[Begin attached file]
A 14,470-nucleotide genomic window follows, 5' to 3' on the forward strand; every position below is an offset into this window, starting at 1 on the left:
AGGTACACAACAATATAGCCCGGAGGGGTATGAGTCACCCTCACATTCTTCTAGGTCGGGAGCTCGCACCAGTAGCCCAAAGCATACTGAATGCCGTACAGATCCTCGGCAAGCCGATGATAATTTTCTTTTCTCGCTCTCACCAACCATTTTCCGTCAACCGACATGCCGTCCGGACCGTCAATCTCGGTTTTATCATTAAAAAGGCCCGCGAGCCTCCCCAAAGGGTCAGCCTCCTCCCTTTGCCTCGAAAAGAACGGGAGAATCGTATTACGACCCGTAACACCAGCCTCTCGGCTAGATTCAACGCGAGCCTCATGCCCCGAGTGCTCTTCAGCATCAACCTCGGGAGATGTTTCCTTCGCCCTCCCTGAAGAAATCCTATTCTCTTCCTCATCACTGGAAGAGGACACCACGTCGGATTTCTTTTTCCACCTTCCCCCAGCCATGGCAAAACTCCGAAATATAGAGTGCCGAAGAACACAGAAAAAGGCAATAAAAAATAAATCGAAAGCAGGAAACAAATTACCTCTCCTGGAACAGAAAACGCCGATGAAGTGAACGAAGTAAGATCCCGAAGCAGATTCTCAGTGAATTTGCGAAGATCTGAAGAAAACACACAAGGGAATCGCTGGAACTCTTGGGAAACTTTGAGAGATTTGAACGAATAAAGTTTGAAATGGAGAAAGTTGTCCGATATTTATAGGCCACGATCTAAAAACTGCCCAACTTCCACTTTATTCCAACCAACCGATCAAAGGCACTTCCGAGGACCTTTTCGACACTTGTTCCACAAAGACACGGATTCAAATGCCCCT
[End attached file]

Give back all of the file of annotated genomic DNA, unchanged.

A 14,470-nucleotide genomic window follows, 5' to 3' on the forward strand; every position below is an offset into this window, starting at 1 on the left:
AGGTACACAACAATATAGCCCGGAGGGGTATGAGTCACCCTCACATTCTTCTAGGTCGGGAGCTCGCACCAGTAGCCCAAAGCATACTGAATGCCGTACAGATCCTCGGCAAGCCGATGATAATTTTCTTTTCTCGCTCTCACCAACCATTTTCCGTCAACCGACATGCCGTCCGGACCGTCAATCTCGGTTTTATCATTAAAAAGGCCCGCGAGCCTCCCCAAAGGGTCAGCCTCCTCCCTTTGCCTCGAAAAGAACGGGAGAATCGTATTACGACCCGTAACACCAGCCTCTCGGCTAGATTCAACGCGAGCCTCATGCCCCGAGTGCTCTTCAGCATCAACCTCGGGAGATGTTTCCTTCGCCCTCCCTGAAGAAATCCTATTCTCTTCCTCATCACTGGAAGAGGACACCACGTCGGATTTCTTTTTCCACCTTCCCCCAGCCATGGCAAAACTCCGAAATATAGAGTGCCGAAGAACACAGAAAAAGGCAATAAAAAATAAATCGAAAGCAGGAAACAAATTACCTCTCCTGGAACAGAAAACGCCGATGAAGTGAACGAAGTAAGATCCCGAAGCAGATTCTCAGTGAATTTGCGAAGATCTGAAGAAAACACACAAGGGAATCGCTGGAACTCTTGGGAAACTTTGAGAGATTTGAACGAATAAAGTTTGAAATGGAGAAAGTTGTCCGATATTTATAGGCCACGATCTAAAAACTGCCCAACTTCCACTTTATTCCAACCAACCGATCAAAGGCACTTCCGAGGACCTTTTCGACACTTGTTCCACAAAGACACGGATTCAAATGCCCCT